The primary objective of this study was to estimate the efficacy of the immunotherapy drug pembrolizumab in patients with MSI-High or MMR-deficient cancers regardless of tumour origin, an indication recently added to the drug’s label by the Food and Drug Administration (FDA). The study, entitled “Mismatch repair deficiency predicts response of solid tumours to PD-1 blockade,” was published on 8 June 2017 in Science First Release online.
The thesis underlying immunotherapy for cancer is that the immune system maintains the capacity to initiate an immune response against tumour cells if the immune system is appropriately activated to attack them. This approach has been successfully demonstrated with therapeutics that block PD-L1 (e.g. pembrolizumab and nivolumab), a PD-1 receptor ligand found on the surface of tumour cells which, when overexpressed, down-regulates or suppresses the immune system’s response. Blocking the receptor enables the immune system to recognise tumour cells and kill them. Tumour cells emerge from genetic mutations and thus they manufacture proteins that can be recognised as neoantigens (antigens not found on normal cells) that can activate the immune system. Tumours with MSI-H or MMR deficient cancers produce a very large number of mutations, and thus neoantigens, and would be good therapeutic targets for checkpoint inhibitors.
“In the past, anti-neoplastic agents were developed based on the site of origin, such as breast, prostate or lung,” said David Spetzler, MS, PhD, MBA, President and Chief Scientific Officer of Caris Life Sciences and co-author on the paper. “With our increased knowledge, both of the genetic alterations that drive and sustain tumourigenesis, as well as the down-regulation of the immune system that enables tumours to escape an immune response, we are better positioned than ever to attack cancers based on their molecular profiles and to develop a treatment plan that is tailored to each patient, regardless of tumour origin. The results of this clinical trial demonstrate that this is truly the case. This now opens a new approach to therapy that is exemplified by the recent FDA approval of pembrolizumab for MSI-High or mismatch repair deficient solid tumours – the first cancer therapy approved for use based on a biomarker, regardless of tumour type, and the same population evaluated in this study.”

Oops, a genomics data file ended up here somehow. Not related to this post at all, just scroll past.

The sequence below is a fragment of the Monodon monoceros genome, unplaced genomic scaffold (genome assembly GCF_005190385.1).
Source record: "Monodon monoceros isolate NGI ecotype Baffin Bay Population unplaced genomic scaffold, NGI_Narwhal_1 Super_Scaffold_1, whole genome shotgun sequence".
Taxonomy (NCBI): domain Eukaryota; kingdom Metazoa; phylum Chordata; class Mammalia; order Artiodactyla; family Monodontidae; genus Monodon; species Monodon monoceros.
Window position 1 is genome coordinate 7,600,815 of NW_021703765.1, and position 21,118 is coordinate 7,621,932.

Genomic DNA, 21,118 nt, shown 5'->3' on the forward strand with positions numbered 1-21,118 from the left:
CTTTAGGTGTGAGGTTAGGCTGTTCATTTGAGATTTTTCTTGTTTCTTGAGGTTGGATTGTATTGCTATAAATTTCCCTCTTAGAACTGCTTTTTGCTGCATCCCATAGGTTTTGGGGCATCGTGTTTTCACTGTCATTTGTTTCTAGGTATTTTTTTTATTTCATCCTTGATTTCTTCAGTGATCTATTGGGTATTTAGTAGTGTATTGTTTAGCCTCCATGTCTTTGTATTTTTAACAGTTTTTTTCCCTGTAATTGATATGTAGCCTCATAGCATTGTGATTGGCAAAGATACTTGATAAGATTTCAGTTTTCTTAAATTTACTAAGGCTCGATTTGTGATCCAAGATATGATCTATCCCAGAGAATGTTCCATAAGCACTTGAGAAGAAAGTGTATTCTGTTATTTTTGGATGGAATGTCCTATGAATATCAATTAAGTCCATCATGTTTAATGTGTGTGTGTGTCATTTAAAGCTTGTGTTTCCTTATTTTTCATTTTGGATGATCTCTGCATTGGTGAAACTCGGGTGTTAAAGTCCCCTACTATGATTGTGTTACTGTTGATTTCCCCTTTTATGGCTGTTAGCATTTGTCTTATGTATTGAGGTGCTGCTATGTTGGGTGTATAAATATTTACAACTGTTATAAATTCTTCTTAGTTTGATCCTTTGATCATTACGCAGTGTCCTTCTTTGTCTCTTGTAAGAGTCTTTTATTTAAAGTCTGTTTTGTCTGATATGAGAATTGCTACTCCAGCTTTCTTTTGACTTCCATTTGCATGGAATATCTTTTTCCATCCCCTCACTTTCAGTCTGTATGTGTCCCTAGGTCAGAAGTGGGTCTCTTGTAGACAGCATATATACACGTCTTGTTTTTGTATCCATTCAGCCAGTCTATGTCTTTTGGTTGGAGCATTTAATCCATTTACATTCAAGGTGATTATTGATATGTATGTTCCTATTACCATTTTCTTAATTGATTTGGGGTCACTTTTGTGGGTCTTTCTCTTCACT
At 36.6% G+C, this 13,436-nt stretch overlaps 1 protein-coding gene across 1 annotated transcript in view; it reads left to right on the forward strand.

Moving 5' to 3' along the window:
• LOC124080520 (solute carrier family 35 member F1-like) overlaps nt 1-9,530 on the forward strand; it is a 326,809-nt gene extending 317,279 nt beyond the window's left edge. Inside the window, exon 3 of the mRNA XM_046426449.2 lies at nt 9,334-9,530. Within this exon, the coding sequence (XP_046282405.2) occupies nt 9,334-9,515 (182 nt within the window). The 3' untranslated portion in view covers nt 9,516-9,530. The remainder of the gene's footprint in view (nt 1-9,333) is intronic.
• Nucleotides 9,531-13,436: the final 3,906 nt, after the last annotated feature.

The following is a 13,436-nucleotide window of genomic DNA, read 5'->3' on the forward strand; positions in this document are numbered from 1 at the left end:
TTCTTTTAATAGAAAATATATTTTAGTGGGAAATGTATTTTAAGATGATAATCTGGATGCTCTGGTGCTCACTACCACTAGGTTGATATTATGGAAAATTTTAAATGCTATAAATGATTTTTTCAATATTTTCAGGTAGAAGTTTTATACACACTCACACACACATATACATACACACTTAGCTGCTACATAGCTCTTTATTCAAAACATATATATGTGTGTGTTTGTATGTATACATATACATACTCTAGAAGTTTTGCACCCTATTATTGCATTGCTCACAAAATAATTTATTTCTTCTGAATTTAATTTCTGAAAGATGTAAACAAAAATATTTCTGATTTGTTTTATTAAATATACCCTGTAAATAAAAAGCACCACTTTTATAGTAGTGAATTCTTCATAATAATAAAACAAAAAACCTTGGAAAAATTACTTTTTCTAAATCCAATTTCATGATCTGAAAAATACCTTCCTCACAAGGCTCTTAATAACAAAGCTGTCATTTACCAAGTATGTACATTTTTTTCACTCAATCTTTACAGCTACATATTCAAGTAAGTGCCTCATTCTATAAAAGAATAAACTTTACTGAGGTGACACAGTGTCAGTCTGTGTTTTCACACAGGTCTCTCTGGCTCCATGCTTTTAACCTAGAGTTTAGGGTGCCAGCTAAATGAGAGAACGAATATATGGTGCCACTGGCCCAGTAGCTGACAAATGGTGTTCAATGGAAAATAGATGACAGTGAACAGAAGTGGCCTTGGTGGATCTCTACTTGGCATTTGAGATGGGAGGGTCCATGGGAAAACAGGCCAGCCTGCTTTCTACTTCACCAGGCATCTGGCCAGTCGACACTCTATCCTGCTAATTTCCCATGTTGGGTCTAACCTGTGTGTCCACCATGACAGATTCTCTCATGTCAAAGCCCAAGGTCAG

The clinical trial evaluated the efficacy of pembrolizumab in advanced MSI-High or MMR-deficient patients. Eighty-six patients, with 12 different tumour types were enrolled. The objective response rate was 53% and the complete response rate was 21%, demonstrating durable responses with pembrolizumab regardless of tumour origin. The investigators concluded that patients with a large number of neoantigens in MMR-deficient cancers made them sensitive to checkpoint inhibition. Researchers also included Caris Molecular Intelligence prevalence data for MSI-High or MMR-deficient tumours. Using next-generation sequencing (NGS) across 24 tumour types, Caris Molecular Intelligence identified patients with MSI-High solid tumours by evaluating more than 7,000 microsatellite regions across approximately 2,200 cases. Patients were considered MSI-High if they had at least 43 altered microsatellite regions, which was determined by comparing NGS results to traditional polymerase chain reaction (PCR) analysis. The Caris NGS platform performed at 95.8% sensitivity and 99.4% specificity.
“The results of this study, along with the FDA approval of pembrolizumab for MSI-High or mismatch repair deficient solid tumours, marks a turning point where precision medicine is now becoming standard of care for all solid tumour patients,” said John Marshall, MD, Chief Medical Officer of Caris Life Sciences. Dr Marshall is also the Associate Director for Clinical Care for the Georgetown Lombardi Comprehensive Cancer Center and the Chief of the Division of Hematology-Oncology at MedStar Georgetown University Hospital in Washington, D.C. “The Caris CGP+ tumour profiling platform enables more patients to get MSI results because it does not require normal tissue like the PCR assay, therefore making it optimally positioned to assist clinicians in accurately identifying MSI-High patients so that they receive appropriate therapy. In addition, CGP+ assists innovative biopharmaceutical companies and other healthcare organisations develop the next personalised cancer treatments.”
The study was a multi-institution clinical trial conducted by academic, medical, government and commercial organisations including Johns Hopkins, Stanford University, Providence Cancer Center, University of Pittsburgh, National Cancer Institute, Ohio State University, West Virginia University Cancer Institute, Memorial Sloan Kettering Cancer Center, Merck & Company, with funding in part by The Lustgarten Foundation for Pancreatic Cancer Research.
- Le DT, Durham JN, Smith KN et al. Mismatch-repair deficiency predicts response of solid tumors to PD-1 blockade.